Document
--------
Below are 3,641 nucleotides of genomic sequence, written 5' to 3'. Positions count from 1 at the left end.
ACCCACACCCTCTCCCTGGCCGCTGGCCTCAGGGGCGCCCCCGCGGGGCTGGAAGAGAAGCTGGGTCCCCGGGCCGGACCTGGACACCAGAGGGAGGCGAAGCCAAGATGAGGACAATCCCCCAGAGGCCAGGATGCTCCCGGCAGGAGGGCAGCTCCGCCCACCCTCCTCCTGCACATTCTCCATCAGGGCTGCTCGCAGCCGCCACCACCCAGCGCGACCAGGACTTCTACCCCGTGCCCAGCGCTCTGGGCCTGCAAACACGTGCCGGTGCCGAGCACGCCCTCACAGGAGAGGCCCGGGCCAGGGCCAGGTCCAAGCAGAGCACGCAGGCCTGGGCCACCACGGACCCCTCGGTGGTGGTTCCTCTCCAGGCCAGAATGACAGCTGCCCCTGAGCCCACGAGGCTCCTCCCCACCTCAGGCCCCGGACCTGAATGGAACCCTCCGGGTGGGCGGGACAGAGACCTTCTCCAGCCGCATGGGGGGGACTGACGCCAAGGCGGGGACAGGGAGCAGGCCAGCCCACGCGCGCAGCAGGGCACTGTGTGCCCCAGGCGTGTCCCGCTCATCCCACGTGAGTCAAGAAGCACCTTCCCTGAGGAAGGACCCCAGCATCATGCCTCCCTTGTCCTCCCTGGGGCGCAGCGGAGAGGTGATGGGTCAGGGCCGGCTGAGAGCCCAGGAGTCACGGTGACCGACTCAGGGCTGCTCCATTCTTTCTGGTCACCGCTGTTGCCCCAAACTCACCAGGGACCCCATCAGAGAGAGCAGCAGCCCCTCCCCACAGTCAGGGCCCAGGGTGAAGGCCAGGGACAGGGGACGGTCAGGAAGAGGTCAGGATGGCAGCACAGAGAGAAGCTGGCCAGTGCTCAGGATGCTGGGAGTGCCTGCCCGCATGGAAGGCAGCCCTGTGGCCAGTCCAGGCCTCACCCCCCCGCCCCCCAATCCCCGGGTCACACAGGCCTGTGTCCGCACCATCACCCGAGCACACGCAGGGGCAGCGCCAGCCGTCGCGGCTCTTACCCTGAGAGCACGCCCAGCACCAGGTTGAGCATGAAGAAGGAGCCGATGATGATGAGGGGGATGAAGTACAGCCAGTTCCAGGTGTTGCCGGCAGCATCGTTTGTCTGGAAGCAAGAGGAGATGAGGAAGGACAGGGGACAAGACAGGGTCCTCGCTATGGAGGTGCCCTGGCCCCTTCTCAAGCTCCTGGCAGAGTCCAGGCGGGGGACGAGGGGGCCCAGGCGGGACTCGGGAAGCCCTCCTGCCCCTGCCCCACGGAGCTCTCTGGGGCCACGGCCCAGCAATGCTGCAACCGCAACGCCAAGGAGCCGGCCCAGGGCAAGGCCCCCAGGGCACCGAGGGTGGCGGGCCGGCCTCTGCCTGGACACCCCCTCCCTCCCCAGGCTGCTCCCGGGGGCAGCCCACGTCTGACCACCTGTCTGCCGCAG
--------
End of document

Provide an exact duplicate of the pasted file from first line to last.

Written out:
Below are 3,641 nucleotides of genomic sequence, written 5' to 3'. Positions count from 1 at the left end.
ACCCACACCCTCTCCCTGGCCGCTGGCCTCAGGGGCGCCCCCGCGGGGCTGGAAGAGAAGCTGGGTCCCCGGGCCGGACCTGGACACCAGAGGGAGGCGAAGCCAAGATGAGGACAATCCCCCAGAGGCCAGGATGCTCCCGGCAGGAGGGCAGCTCCGCCCACCCTCCTCCTGCACATTCTCCATCAGGGCTGCTCGCAGCCGCCACCACCCAGCGCGACCAGGACTTCTACCCCGTGCCCAGCGCTCTGGGCCTGCAAACACGTGCCGGTGCCGAGCACGCCCTCACAGGAGAGGCCCGGGCCAGGGCCAGGTCCAAGCAGAGCACGCAGGCCTGGGCCACCACGGACCCCTCGGTGGTGGTTCCTCTCCAGGCCAGAATGACAGCTGCCCCTGAGCCCACGAGGCTCCTCCCCACCTCAGGCCCCGGACCTGAATGGAACCCTCCGGGTGGGCGGGACAGAGACCTTCTCCAGCCGCATGGGGGGGACTGACGCCAAGGCGGGGACAGGGAGCAGGCCAGCCCACGCGCGCAGCAGGGCACTGTGTGCCCCAGGCGTGTCCCGCTCATCCCACGTGAGTCAAGAAGCACCTTCCCTGAGGAAGGACCCCAGCATCATGCCTCCCTTGTCCTCCCTGGGGCGCAGCGGAGAGGTGATGGGTCAGGGCCGGCTGAGAGCCCAGGAGTCACGGTGACCGACTCAGGGCTGCTCCATTCTTTCTGGTCACCGCTGTTGCCCCAAACTCACCAGGGACCCCATCAGAGAGAGCAGCAGCCCCTCCCCACAGTCAGGGCCCAGGGTGAAGGCCAGGGACAGGGGACGGTCAGGAAGAGGTCAGGATGGCAGCACAGAGAGAAGCTGGCCAGTGCTCAGGATGCTGGGAGTGCCTGCCCGCATGGAAGGCAGCCCTGTGGCCAGTCCAGGCCTCACCCCCCCGCCCCCCAATCCCCGGGTCACACAGGCCTGTGTCCGCACCATCACCCGAGCACACGCAGGGGCAGCGCCAGCCGTCGCGGCTCTTACCCTGAGAGCACGCCCAGCACCAGGTTGAGCATGAAGAAGGAGCCGATGATGATGAGGGGGATGAAGTACAGCCAGTTCCAGGTGTTGCCGGCAGCATCGTTTGTCTGGAAGCAAGAGGAGATGAGGAAGGACAGGGGACAAGACAGGGTCCTCGCTATGGAGGTGCCCTGGCCCCTTCTCAAGCTCCTGGCAGAGTCCAGGCGGGGGACGAGGGGGCCCAGGCGGGACTCGGGAAGCCCTCCTGCCCCTGCCCCACGGAGCTCTCTGGGGCCACGGCCCAGCAATGCTGCAACCGCAACGCCAAGGAGCCGGCCCAGGGCAAGGCCCCCAGGGCACCGAGGGTGGCGGGCCGGCCTCTGCCTGGACACCCCCTCCCTCCCCAGGCTGCTCCCGGGGGCAGCCCACGTCTGACCACCTGTCTGCCGCAG